Great Eastern Sun: "The ideal of warriorship is that the warrior should be sad and tender, and because of that, the warrior can be very brave as well. Without that heartfelt sadness, bravery is brittle, like a china cup. If you drop it, it will break or chip. But the bravery of the warrior is like a laquer cup, which has a wooden base covered with layers of laquer. If the cup drops it will bounce rather than break. It is soft and hard at the same time."
This is a work in progress.
One of the easiest ways to the heart of what warriorship means is to study the Way of the Samurai as they developed this principle to a very fine art. Certainly they were co-opted by a warlike government in the thirties and used for evil purposes and they always suffered from political masters of lower character, but the ideals are rather refined and beautiful. They were very tough but also strived for the highest sensibilities. They became closely associated with both Zen and Vajrayana Buddhism and attained a quite wonderful culture. It permeates everything of Japan today. One way of understanding Nalanda view would be to study the Way of the Samurai, study a martial art and a artistic one. Or several as the Samurai did. Encountering a teacher who embodies the Samurai spirit is a real revelation. It is hard to replace that kind of training in warriorship.
Bushido From Wikipedia, the free encyclopedia This article is about the Japanese concept of chivalry.
Bushidō ( , "the way of warriors") is a Japanese collective term for the many codes of honour and ideals that dictated the samurai way of life, loosely analogous to the concept of chivalry in Europe.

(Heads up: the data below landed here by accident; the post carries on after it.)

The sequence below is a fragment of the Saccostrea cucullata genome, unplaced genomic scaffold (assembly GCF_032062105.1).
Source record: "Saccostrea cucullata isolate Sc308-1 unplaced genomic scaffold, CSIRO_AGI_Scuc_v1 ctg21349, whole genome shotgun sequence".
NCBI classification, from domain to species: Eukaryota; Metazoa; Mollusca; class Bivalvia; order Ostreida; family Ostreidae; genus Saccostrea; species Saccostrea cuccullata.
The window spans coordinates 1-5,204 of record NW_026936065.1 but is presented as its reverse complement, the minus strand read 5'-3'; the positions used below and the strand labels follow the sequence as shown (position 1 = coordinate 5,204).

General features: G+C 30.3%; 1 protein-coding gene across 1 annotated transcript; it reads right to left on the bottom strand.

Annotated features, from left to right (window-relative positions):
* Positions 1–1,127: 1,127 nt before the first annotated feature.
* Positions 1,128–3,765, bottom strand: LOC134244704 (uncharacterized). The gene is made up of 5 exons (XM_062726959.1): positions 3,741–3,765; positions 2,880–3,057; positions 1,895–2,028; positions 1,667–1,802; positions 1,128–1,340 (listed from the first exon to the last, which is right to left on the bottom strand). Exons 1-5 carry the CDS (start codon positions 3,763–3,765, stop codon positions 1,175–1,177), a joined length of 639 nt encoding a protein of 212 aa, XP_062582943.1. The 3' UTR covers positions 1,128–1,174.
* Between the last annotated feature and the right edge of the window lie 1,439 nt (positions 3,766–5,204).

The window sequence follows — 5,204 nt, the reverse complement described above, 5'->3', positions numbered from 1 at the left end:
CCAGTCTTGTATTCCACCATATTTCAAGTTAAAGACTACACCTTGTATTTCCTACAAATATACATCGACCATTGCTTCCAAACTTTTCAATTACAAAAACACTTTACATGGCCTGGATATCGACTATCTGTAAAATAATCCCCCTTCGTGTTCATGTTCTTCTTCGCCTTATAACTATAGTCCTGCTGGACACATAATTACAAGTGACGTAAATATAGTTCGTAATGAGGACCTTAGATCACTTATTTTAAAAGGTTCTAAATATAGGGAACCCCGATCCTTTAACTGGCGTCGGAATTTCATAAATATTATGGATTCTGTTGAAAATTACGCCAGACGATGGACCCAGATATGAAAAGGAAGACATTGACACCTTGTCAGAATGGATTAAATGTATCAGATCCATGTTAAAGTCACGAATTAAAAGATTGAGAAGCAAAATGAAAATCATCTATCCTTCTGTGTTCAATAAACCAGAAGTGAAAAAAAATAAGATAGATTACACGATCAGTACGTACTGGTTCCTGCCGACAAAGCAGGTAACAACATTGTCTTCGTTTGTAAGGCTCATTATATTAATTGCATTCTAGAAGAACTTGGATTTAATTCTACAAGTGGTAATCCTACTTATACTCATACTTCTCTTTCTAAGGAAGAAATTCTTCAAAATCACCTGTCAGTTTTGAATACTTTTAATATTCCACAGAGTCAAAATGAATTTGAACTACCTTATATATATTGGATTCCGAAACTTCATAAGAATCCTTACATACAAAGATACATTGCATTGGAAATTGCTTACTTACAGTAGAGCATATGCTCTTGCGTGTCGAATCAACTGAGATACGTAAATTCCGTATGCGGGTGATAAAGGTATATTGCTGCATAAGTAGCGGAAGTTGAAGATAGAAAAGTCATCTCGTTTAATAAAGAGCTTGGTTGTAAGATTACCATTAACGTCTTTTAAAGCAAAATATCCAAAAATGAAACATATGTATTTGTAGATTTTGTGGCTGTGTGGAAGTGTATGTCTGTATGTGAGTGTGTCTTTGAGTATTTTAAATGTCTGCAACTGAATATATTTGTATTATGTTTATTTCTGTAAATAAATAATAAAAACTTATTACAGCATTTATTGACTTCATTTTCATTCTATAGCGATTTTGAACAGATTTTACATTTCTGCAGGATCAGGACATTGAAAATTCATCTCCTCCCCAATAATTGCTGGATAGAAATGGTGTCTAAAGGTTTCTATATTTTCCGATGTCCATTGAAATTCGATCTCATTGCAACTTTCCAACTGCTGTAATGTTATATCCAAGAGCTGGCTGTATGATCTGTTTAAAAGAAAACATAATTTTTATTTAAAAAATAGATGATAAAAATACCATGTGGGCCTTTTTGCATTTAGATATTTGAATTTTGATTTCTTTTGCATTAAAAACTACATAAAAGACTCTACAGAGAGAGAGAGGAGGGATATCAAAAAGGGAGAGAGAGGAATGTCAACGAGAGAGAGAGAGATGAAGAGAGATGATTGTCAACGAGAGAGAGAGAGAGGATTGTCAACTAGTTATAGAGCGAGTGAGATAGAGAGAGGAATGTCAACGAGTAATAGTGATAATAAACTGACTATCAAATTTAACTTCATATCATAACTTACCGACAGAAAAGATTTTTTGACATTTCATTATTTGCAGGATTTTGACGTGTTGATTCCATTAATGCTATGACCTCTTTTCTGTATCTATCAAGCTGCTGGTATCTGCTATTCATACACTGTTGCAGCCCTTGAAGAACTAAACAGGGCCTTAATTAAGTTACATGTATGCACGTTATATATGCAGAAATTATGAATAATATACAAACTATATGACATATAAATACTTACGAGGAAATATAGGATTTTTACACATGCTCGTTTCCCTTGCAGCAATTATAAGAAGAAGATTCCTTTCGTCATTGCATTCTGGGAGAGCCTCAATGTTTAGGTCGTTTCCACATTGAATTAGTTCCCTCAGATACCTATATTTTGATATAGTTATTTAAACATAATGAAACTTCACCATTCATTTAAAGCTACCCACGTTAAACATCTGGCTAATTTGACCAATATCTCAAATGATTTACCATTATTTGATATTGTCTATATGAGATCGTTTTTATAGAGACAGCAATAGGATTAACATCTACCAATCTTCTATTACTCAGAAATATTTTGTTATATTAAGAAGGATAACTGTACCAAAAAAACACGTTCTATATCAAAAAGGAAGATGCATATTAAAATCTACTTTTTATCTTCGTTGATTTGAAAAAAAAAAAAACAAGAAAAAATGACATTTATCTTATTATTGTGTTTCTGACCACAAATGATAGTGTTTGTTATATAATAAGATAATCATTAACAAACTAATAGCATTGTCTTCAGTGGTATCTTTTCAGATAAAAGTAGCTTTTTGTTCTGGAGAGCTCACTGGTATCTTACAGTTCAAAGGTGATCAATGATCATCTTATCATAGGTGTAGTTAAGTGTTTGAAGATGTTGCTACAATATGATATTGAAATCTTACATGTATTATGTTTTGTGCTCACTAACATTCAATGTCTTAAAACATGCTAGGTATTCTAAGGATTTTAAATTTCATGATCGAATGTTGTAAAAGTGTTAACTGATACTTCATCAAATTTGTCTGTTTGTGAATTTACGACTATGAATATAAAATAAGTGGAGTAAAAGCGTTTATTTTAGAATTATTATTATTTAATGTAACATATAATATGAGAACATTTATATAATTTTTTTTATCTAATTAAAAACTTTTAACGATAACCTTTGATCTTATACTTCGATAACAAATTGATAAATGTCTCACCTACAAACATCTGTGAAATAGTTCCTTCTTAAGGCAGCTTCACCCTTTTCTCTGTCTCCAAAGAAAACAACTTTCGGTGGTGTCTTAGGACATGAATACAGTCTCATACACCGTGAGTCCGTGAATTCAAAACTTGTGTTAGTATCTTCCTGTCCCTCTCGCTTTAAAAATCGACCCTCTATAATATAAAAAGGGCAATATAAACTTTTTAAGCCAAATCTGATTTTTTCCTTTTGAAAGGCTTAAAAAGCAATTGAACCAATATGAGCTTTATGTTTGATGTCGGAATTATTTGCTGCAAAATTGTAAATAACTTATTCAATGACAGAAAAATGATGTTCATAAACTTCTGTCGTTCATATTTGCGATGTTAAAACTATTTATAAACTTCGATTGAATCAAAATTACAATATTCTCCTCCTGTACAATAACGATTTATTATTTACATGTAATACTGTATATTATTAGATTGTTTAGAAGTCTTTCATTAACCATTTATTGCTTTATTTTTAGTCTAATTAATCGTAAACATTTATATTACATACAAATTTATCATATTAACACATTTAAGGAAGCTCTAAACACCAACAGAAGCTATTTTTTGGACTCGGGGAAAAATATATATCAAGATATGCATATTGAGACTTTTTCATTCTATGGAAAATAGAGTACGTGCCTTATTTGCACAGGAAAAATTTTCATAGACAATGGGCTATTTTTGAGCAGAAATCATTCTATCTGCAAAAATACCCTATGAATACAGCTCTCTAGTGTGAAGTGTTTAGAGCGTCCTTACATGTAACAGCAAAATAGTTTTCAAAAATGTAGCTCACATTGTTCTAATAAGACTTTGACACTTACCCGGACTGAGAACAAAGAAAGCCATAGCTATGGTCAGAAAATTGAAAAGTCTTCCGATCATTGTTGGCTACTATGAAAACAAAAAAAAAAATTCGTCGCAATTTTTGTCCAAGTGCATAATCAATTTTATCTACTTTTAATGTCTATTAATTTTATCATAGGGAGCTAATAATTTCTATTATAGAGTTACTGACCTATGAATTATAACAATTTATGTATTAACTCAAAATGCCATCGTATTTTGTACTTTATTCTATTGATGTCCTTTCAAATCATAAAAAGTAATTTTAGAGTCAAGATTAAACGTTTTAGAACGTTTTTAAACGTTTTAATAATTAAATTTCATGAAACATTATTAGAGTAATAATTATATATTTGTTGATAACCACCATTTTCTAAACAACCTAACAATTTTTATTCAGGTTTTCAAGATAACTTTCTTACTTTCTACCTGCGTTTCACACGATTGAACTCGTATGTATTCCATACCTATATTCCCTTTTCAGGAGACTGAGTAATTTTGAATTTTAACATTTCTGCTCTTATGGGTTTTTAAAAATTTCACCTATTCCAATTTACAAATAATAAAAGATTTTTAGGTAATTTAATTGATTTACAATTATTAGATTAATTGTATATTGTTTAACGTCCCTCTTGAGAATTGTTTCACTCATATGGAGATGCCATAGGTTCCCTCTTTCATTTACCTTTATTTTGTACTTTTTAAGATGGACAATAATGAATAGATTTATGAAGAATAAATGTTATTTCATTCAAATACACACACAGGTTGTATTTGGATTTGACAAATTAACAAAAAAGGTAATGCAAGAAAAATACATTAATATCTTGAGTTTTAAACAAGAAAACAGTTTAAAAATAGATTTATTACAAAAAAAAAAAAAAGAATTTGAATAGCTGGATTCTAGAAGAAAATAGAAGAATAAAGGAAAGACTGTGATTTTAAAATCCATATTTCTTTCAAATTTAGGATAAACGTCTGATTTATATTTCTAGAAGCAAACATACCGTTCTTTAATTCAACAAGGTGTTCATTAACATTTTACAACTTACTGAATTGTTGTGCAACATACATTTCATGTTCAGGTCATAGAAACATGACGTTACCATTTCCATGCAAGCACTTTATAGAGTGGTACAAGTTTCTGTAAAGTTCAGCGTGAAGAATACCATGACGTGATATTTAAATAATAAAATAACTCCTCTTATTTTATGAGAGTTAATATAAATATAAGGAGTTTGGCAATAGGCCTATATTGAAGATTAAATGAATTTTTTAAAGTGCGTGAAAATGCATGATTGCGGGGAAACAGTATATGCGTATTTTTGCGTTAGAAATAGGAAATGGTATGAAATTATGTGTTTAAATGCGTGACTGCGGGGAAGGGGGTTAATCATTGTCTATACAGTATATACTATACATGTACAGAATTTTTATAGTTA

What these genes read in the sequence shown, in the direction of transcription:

The "way" originates from the samurai moral values, most commonly stressing some combination of sincerity, frugality, loyalty, martial arts mastery, and honour until death. Born from Neo-Confucianism during times of peace in the Edo period (1600–1878) and following Confucian texts, while also being influenced by Shinto and Zen Buddhism, allowing the violent existence of the samurai to be tempered by wisdom, patience and serenity. Bushidō developed between the 16th and 20th centuries, debated by pundits who believed they were building on a legacy dating back to the 10th century, although some scholars have noted that the term bushidō itself is "rarely attested in pre-modern literature".
Under the Tokugawa shogunate, some aspects of warrior values became formalized into Japanese feudal law.
The word bushidō was first used in Japan during the 17th century in Kōyō Gunkan, but did not come into common usage until after the 1899 publication of Nitobe Inazō's Bushido: The Soul of Japan. In Bushido (1899), Nitobe wrote: